Heh… I started out working minimum wage in high school. I enjoyed the work and made enough to meet my needs as a live-at-home kid still in school. I also quickly learned that there wasn’t any way I could do what I wanted when I struck out on my own on a minimum wage income. I accordingly made the effort to pick up some marketable skills that at least offered the chance of employment in a non-dead-end minimum wage job (e.g., a true entry level job.) I made the conscious decision to *not* work for the minimum wage unless it was absolutely necessary for me to do so. The first thing one must do to make more than the minimum wage is to do whatever it takes to make more than the minimum wage. So when I see stories about people that started working in a fast food restaurant years ago and still don’t make more than the minimum wage then I’ve got to wonder what it is they haven’t “figured out.” And then I wonder why they should be paid the same as those that figured out how to make more than the minimum wage.
            So did you know that the number of people that make at or below the prevailing minimum wage has been trending down since the early 1980s? I cannot help but wonder why we would want to stop that downward trend by increasing the minimum wage so much that we’re actually causing workers that now make much more than the minimum wage to become minimum wage workers by decree?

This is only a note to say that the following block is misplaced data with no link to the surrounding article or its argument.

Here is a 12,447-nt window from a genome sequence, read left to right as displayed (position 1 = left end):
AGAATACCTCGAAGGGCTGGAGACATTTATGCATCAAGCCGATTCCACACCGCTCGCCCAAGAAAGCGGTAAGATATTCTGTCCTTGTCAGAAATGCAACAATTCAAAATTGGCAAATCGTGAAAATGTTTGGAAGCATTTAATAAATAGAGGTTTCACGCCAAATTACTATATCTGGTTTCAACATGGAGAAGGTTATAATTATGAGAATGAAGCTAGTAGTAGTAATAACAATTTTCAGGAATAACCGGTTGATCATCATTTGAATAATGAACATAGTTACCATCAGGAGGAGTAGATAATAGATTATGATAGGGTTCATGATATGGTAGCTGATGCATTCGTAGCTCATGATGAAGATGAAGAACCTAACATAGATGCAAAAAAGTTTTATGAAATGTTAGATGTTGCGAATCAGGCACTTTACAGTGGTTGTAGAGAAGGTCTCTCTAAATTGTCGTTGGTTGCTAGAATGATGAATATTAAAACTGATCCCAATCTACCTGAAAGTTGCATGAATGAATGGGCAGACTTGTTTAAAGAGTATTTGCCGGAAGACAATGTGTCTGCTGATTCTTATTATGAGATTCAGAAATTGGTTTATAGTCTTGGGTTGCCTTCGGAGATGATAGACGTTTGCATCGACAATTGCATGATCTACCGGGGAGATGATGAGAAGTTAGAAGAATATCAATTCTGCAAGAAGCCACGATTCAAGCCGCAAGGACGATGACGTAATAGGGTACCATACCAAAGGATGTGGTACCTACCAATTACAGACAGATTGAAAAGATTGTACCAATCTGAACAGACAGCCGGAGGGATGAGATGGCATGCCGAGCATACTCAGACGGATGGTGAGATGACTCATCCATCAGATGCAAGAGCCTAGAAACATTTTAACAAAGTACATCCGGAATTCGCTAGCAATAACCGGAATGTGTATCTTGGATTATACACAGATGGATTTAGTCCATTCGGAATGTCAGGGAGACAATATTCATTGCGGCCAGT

I’m also concerned that many of the current minimum wage workers I run into don’t really seem to do anything useful at work. I suppose one benefit of a large increase in the minimum wage would be that it would offer management an excuse to replace marginal and sub-marginal workers with workers actually worth the money.

          • JSpencer

            Yours are common sentiments based on old information. I could tell the same story, but it’s one that doesn’t translate well to the present. A great many low wage workers are elderly people who have already climbed the ladder, only to fall again through no fault of their own. And many younger workers have few prospects, so they end up working two or three jobs to get by, which leaves them too exhausted to go looking for those proverbial bootstraps. Your belief that they “don’t really seem to do anything useful” doesn’t match my own at all. There are always a few slackers in the mix, just as there are among professionals, but most work hard and do things the rest of us benefit from, yet wouldn’t want to do ourselves. Some are able to pull themselves into a better position, others aren’t. Either way, the bottom line is this: People who work hard should be paid fairly. There’s nothing complicated about it.